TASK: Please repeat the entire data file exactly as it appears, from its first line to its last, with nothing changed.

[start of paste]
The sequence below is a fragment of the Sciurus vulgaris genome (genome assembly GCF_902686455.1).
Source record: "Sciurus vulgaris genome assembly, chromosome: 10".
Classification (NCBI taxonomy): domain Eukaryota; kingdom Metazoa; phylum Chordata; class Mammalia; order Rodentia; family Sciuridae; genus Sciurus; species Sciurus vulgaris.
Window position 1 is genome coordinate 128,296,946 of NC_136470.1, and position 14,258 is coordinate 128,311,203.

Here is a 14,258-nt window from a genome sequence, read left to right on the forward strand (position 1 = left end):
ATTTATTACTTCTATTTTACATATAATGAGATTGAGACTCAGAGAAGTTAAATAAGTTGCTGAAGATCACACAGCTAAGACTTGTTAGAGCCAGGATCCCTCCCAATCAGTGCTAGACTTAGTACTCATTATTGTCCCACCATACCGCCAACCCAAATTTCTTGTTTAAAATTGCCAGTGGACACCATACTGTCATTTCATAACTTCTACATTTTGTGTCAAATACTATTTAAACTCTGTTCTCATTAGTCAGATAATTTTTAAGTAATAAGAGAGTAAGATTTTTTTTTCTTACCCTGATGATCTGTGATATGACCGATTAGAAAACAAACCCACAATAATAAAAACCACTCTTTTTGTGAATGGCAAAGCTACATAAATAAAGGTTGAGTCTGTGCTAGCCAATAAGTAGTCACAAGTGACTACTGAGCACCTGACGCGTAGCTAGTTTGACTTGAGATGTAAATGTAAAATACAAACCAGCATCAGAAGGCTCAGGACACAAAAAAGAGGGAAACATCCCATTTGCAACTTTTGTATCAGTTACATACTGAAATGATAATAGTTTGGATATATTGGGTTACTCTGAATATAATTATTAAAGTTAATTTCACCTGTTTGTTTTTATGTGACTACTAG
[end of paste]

The sequence below is a fragment of the Sciurus vulgaris genome (genome assembly GCF_902686455.1).
Source record: "Sciurus vulgaris genome assembly, chromosome: 10".
Classification (NCBI taxonomy): domain Eukaryota; kingdom Metazoa; phylum Chordata; class Mammalia; order Rodentia; family Sciuridae; genus Sciurus; species Sciurus vulgaris.
Window position 1 is genome coordinate 128,296,946 of NC_136470.1, and position 14,258 is coordinate 128,311,203.

Here is a 14,258-nt window from a genome sequence, read left to right on the forward strand (position 1 = left end):
ATTTATTACTTCTATTTTACATATAATGAGATTGAGACTCAGAGAAGTTAAATAAGTTGCTGAAGATCACACAGCTAAGACTTGTTAGAGCCAGGATCCCTCCCAATCAGTGCTAGACTTAGTACTCATTATTGTCCCACCATACCGCCAACCCAAATTTCTTGTTTAAAATTGCCAGTGGACACCATACTGTCATTTCATAACTTCTACATTTTGTGTCAAATACTATTTAAACTCTGTTCTCATTAGTCAGATAATTTTTAAGTAATAAGAGAGTAAGATTTTTTTTTCTTACCCTGATGATCTGTGATATGACCGATTAGAAAACAAACCCACAATAATAAAAACCACTCTTTTTGTGAATGGCAAAGCTACATAAATAAAGGTTGAGTCTGTGCTAGCCAATAAGTAGTCACAAGTGACTACTGAGCACCTGACGCGTAGCTAGTTTGACTTGAGATGTAAATGTAAAATACAAACCAGCATCAGAAGGCTCAGGACACAAAAAAGAGGGAAACATCCCATTTGCAACTTTTGTATCAGTTACATACTGAAATGATAATAGTTTGGATATATTGGGTTACTCTGAATATAATTATTAAAGTTAATTTCACCTGTTTGTTTTTATGTGACTACTAG